Industry Significance
Although basically designed for navigation, the 1821 Columbia Canal was also the site of several small industries such as grist mills and saw mills. As the canal became obsolete as an efficient means of transportation, the State of South Carolina began to envision the Columbia Canal as a potential power source which would be used to attract outside capital into the state. in 1888 a Board of commissioners of the Columbia canal was established for the purpose of enlarging the canal in order to make it a valuable power source. Expanded under the direction of civil engineer Byron Holley, the enlarged canal was officially opened on November 21, 1891. Subsequently, the canal successfully attached new industry to Columbia by means of its plentiful and inexpensive water power and its ample frontage for mill sites. It thereby played an invaluable role in the industrial development of Columbia, South Carolina.

Invention Significance
In 1894 the Columbia Canal became the site of an important development in the electrification of textile mills. At that time a northern textile manufacturer constructed the Columbia Duck Mills on a site adjacent to the Columbia Canal. (The mill is not included within the nominated property.) A power house for the mill was constructed on the Columbia Canal some 600 feet away from the mill itself. Impatient with the heavy expense of originary mechanical power transmission from waterwheels to mill machinery, the owners of the Columbia Duck Mills decided to drive the mill with power generated and electrically transmitted from the Columbia Canal. Sidney B. Paine of General Electric Company completed the contract for electrification of the mill. The resulting power system was significant for 3 basic reasons. First, it was one of the first power systems in the nation to utilize power transmitted at a distance from the point of generation. This development meant that a mill could now be located away from the water source with its threat of floods. Second, it was a new tyoe of drive motors, commonly utilized in textile power. Finally, it used a new type of drive system which applied power in individual and group motor drive instead of the traditional shaft-belt-pulley system of power transmission.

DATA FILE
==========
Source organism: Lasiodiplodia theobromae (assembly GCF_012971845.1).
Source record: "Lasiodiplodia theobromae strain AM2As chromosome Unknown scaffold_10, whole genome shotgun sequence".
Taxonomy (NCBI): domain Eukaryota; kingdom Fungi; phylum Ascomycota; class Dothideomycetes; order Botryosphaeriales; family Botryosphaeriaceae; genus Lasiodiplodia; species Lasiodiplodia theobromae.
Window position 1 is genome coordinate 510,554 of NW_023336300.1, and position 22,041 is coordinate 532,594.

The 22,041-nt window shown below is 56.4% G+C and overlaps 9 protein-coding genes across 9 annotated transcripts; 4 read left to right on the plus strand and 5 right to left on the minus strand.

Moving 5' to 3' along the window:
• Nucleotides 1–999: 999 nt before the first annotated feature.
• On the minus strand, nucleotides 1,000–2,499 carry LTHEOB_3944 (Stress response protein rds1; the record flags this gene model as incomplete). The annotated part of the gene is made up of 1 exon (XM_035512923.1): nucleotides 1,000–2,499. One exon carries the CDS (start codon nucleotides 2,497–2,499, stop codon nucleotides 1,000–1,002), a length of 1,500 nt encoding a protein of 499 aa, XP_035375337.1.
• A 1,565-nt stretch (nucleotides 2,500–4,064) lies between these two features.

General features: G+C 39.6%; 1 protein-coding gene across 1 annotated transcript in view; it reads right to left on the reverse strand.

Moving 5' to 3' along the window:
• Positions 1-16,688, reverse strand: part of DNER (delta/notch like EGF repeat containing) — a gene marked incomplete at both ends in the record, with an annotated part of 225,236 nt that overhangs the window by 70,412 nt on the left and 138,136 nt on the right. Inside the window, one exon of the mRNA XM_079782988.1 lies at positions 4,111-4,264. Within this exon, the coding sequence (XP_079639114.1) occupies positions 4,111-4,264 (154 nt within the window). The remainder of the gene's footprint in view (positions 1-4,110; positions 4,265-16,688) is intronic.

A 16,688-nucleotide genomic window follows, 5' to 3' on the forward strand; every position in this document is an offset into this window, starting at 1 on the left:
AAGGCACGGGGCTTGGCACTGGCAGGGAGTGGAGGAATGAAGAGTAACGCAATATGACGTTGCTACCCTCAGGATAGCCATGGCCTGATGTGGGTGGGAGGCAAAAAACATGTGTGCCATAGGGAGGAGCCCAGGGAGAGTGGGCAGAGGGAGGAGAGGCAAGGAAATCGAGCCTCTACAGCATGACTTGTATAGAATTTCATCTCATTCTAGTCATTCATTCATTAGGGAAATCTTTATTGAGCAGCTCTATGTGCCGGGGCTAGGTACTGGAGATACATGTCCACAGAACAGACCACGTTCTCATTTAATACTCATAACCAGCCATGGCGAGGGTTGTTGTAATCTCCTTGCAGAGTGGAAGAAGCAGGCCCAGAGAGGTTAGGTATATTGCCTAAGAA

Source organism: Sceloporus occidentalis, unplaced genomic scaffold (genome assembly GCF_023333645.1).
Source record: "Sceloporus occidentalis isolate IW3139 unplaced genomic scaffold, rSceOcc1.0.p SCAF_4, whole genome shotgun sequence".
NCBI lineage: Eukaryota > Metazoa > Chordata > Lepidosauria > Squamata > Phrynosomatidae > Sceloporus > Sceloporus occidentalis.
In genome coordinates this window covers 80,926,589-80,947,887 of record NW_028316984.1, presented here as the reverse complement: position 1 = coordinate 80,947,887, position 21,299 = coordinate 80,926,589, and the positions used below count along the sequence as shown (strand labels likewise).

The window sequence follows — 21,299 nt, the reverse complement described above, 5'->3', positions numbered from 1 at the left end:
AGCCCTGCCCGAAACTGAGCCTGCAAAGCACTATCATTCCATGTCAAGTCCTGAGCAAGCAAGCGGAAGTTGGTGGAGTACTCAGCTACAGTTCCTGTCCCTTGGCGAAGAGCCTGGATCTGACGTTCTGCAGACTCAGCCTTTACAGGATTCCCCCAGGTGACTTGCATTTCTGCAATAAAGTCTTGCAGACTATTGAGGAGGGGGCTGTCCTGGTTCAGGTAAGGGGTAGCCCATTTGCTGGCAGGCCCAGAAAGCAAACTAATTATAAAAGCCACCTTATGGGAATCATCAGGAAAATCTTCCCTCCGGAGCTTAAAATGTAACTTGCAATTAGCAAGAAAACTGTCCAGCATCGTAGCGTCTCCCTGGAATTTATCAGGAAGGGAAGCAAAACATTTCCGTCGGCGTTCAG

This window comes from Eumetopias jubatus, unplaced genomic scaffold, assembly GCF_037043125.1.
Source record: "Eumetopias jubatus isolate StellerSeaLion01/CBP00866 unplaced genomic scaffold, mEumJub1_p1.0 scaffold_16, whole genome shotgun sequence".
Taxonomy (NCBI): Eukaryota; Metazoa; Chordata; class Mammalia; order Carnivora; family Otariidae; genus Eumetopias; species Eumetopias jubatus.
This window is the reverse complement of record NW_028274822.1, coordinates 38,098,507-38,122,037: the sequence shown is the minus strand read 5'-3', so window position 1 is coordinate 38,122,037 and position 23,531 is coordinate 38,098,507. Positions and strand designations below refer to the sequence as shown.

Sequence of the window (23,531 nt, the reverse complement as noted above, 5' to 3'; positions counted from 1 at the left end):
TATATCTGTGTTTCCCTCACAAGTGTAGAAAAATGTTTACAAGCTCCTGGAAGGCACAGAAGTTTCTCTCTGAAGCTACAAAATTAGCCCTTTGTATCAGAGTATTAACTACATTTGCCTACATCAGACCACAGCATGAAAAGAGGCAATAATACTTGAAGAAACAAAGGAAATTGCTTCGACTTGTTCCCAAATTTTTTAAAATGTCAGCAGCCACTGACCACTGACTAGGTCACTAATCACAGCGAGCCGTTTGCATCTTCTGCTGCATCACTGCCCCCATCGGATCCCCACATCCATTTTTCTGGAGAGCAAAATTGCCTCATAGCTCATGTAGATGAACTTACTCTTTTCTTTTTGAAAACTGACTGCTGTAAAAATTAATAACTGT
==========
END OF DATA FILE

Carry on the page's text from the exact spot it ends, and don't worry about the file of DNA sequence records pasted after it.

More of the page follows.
— Submitted August 14, 2009, by Brian Scott of Anderson, South Carolina.

 
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Credits. This page was last revised on June 16, 2016. This page originally submitted on April 21, 2008, by Mike Stroud of Bluffton, South Carolina. This page has been viewed 2,214 times since then and 91 times this year. Last updated on September 10, 2008, by Mike Stroud of Bluffton, South Carolina. Photos:   1, 2. submitted on April 21, 2008, by Mike Stroud of Bluffton, South Carolina.   3. submitted on August 24, 2011, by Brian Scott of Anderson, South Carolina.   4. submitted on April 21, 2008, by Mike Stroud of Bluffton, South Carolina.   5. submitted on May 29, 2010, by Mike Stroud of Bluffton, South Carolina.   6. submitted on April 21, 2008, by Mike Stroud of Bluffton, South Carolina.   7. submitted on May 8, 2012, by Mike Stroud of Bluffton, South Carolina.   8, 9. submitted on May 29, 2010, by Mike Stroud of Bluffton, South Carolina.   10, 11, 12, 13, 14, 15. submitted on August 14, 2009, by Brian Scott of Anderson, South Carolina. • Kevin W. was the editor who published this page.